Brian Cooley, CNET's senior technology commentator and editor at large, offers his view of libraries during a segment about Kindle's new library services on the April 20, 2011 "Buzz Out Loud" podcast (starting at 14:00 minutes):
I'm still a little vague on this.
Why would I go or deal with a library to borrow a book? You don't have to go there, right?
This is weird. Why would a library have anything to do with virtual books? It doesn't make sense. Locality is about physical books. They're physically available in a certain place, so your library houses them, but once they're virtual, locality goes out the door. It's weird.
The library thing is real divisive. We can start a hate storm. I mean, I'm sorry folks, but I don't get libraries. In this day and age, I don't get libraries. Great air conditioning, good place to nap, right? Libraries are for the very old and the very unemployed. I'm sorry, that's where it's at right now. It doesn't make sense anymore.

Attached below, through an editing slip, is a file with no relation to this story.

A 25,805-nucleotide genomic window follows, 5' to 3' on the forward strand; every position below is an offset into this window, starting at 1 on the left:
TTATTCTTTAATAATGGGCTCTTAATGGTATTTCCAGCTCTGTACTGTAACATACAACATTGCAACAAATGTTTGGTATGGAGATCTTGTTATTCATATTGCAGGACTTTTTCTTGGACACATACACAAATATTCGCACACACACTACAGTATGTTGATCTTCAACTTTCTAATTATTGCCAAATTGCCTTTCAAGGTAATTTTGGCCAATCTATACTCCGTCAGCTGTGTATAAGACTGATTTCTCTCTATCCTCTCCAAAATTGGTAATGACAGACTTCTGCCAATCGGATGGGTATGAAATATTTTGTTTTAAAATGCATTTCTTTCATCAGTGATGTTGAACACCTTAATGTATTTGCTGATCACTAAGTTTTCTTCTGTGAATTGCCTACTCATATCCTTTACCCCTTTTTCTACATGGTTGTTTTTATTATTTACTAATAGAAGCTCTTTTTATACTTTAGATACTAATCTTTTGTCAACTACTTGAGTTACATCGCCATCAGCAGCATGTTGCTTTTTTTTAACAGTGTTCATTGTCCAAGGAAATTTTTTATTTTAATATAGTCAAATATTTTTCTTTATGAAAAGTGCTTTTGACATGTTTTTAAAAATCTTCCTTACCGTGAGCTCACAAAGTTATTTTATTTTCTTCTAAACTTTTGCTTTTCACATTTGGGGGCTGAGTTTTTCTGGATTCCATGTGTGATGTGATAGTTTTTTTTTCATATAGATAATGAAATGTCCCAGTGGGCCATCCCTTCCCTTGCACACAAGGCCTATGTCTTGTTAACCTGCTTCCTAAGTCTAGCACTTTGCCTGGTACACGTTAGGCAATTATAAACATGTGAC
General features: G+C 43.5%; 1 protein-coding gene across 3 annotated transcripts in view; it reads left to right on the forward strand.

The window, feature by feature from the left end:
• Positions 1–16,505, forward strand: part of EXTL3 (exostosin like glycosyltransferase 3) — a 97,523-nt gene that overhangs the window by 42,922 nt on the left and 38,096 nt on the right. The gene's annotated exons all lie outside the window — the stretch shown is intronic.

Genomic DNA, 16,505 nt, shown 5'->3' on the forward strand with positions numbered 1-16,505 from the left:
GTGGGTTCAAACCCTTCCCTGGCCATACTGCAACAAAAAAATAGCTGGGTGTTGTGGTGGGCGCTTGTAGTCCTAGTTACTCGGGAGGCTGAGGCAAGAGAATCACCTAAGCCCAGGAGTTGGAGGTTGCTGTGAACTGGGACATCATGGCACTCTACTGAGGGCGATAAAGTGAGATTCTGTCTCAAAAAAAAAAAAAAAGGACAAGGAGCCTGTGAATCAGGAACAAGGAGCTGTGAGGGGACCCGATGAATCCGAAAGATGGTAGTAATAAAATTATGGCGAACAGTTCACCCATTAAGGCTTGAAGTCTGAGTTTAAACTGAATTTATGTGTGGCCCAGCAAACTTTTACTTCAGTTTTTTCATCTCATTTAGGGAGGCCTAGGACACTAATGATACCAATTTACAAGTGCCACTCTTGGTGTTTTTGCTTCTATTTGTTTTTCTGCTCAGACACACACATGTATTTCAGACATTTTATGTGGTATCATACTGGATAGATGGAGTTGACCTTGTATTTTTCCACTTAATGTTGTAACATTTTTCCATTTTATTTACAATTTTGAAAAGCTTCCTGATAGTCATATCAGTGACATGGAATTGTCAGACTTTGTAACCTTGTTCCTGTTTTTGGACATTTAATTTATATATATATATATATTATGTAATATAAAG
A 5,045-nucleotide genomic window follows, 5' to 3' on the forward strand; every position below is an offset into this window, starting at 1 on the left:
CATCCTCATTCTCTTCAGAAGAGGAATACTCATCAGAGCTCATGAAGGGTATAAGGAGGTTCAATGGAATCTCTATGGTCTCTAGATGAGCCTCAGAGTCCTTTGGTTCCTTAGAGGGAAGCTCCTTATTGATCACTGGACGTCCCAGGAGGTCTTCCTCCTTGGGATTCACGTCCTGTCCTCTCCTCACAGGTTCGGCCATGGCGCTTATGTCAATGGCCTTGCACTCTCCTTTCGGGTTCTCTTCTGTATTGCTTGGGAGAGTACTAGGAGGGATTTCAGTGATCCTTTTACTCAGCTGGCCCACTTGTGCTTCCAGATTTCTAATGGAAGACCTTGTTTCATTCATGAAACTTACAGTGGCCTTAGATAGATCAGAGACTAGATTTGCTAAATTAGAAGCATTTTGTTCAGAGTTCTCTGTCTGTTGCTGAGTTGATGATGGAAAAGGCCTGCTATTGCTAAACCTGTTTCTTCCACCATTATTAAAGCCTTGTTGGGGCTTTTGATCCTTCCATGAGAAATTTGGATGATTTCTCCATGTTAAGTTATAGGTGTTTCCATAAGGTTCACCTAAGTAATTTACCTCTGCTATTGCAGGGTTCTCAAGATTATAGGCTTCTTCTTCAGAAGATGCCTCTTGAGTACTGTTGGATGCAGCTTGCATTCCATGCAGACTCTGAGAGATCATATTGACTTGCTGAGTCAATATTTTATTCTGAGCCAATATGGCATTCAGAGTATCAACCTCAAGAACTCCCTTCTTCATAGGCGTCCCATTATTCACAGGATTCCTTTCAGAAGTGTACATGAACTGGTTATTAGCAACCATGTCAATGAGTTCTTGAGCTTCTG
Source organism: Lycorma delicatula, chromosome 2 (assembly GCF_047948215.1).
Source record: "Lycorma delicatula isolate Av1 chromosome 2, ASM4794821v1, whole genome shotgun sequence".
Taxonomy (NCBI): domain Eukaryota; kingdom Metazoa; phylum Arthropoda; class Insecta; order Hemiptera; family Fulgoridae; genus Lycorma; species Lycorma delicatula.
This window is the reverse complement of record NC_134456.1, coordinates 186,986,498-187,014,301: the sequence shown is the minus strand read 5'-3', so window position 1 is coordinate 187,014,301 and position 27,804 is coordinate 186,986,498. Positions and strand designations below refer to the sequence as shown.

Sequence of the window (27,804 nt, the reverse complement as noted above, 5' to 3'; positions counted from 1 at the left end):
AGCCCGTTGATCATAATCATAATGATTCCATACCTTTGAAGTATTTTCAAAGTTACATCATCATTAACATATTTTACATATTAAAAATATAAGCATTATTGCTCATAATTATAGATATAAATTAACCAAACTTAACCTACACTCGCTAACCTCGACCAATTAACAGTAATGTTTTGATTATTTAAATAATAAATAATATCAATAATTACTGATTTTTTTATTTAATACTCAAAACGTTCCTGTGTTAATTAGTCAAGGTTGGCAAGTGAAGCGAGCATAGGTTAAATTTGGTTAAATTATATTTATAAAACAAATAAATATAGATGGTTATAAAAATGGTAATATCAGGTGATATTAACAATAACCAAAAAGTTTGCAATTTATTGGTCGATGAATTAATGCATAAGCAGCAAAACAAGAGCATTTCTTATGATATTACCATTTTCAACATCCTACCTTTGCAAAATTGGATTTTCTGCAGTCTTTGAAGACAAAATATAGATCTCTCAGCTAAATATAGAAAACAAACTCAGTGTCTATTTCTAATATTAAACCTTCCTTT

The local library's really starting to get shaky to my mind, unless it's for the poor, the unemployed, the homeless, and the very old. That's what libraries are for now. What kid in high school is going to get anything out of the library? Seriously, you've got some ninety-year-old reference librarian who's going to point you to what, a Britannica volume to look something up? All you've got to do is Google. For crying out loud.
Getting out is fine, but there are plenty of bars. You don't need to go to libraries to get out of the house.
How does the library "defend your right to free information"? The Internet's already got that done, folks.
What do you mean, "for people who read"? Who on earth needs to go to a library to get a book? Crazy town!
The library? How quaint!